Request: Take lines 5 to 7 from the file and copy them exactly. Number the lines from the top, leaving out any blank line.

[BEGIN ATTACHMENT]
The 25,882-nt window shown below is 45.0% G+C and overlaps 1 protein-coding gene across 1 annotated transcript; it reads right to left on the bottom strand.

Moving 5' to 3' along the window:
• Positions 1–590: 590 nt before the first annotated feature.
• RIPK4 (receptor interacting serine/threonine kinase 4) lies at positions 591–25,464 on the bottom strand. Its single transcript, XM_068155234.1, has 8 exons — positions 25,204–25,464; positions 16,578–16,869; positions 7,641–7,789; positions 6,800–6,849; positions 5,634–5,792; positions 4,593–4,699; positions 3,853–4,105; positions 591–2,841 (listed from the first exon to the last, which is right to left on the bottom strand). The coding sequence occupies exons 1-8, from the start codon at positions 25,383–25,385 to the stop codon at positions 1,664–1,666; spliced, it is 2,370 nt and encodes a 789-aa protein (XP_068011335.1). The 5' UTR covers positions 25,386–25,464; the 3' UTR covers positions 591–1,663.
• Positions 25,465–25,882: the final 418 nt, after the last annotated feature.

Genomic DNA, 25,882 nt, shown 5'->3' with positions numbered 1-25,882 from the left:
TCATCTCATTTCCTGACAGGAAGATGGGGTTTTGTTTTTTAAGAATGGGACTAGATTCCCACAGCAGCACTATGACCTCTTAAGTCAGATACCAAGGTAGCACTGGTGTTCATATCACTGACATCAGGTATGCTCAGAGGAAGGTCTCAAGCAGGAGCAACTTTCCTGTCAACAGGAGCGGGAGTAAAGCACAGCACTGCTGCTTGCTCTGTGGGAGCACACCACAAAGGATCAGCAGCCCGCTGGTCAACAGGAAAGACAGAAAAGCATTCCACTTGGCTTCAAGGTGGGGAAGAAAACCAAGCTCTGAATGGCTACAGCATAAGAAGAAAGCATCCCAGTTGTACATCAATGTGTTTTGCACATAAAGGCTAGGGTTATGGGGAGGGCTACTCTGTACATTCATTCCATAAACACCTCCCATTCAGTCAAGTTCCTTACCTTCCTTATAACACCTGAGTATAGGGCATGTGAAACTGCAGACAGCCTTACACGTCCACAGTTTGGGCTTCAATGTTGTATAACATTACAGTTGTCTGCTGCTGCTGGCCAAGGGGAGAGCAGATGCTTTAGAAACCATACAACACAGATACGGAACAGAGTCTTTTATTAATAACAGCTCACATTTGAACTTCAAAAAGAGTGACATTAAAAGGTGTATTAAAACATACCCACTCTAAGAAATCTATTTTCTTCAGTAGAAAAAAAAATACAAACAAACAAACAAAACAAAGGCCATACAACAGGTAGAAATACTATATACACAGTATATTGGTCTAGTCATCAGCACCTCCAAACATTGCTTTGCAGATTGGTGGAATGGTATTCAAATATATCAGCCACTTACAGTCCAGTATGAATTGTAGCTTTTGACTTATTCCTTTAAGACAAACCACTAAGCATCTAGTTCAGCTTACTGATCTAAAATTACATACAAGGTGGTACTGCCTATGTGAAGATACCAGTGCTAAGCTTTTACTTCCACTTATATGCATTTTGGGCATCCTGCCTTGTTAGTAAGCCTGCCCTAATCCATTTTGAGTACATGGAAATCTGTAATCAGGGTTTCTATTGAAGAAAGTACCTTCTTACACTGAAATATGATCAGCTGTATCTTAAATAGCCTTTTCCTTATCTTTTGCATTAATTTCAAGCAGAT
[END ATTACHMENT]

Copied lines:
• Positions 25,465–25,882: the final 418 nt, after the last annotated feature.

Genomic DNA, 25,882 nt, shown 5'->3' with positions numbered 1-25,882 from the left:
TCATCTCATTTCCTGACAGGAAGATGGGGTTTTGTTTTTTAAGAATGGGACTAGATTCCCACAGCAGCACTATGACCTCTTAAGTCAGATACCAAGGTAGCACTGGTGTTCATATCACTGACATCAGGTATGCTCAGAGGAAGGTCTCAAGCAGGAGCAACTTTCCTGTCAACAGGAGCGGGAGTAAAGCACAGCACTGCTGCTTGCTCTGTGGGAGCACACCACAAAGGATCAGCAGCCCGCTGGTCAACAGGAAAGACAGAAAAGCATTCCACTTGGCTTCAAGGTGGGGAAGAAAACCAAGCTCTGAATGGCTACAGCATAAGAAGAAAGCATCCCAGTTGTACATCAATGTGTTTTGCACATAAAGGCTAGGGTTATGGGGAGGGCTACTCTGTACATTCATTCCATAAACACCTCCCATTCAGTCAAGTTCCTTACCTTCCTTATAACACCTGAGTATAGGGCATGTGAAACTGCAGACAGCCTTACACGTCCACAGTTTGGGCTTCAATGTTGTATAACATTACAGTTGTCTGCTGCTGCTGGCCAAGGGGAGAGCAGATGCTTTAGAAACCATACAACACAGATACGGAACAGAGTCTTTTATTAATAACAGCTCACATTTGAACTTCAAAAAGAGTGACATTAAAAGGTGTATTAAAACATACCCACTCTAAGAAATCTATTTTCTTCAGTAGAAAAAAAAATACAAACAAACAAACAAAACAAAGGCCATACAACAGGTAGAAATACTATATACACAGTATATTGGTCTAGTCATCAGCACCTCCAAACATTGCTTTGCAGATTGGTGGAATGGTATTCAAATATATCAGCCACTTACAGTCCAGTATGAATTGTAGCTTTTGACTTATTCCTTTAAGACAAACCACTAAGCATCTAGTTCAGCTTACTGATCTAAAATTACATACAAGGTGGTACTGCCTATGTGAAGATACCAGTGCTAAGCTTTTACTTCCACTTATATGCATTTTGGGCATCCTGCCTTGTTAGTAAGCCTGCCCTAATCCATTTTGAGTACATGGAAATCTGTAATCAGGGTTTCTATTGAAGAAAGTACCTTCTTACACTGAAATATGATCAGCTGTATCTTAAATAGCCTTTTCCTTATCTTTTGCATTAATTTCAAGCAGAT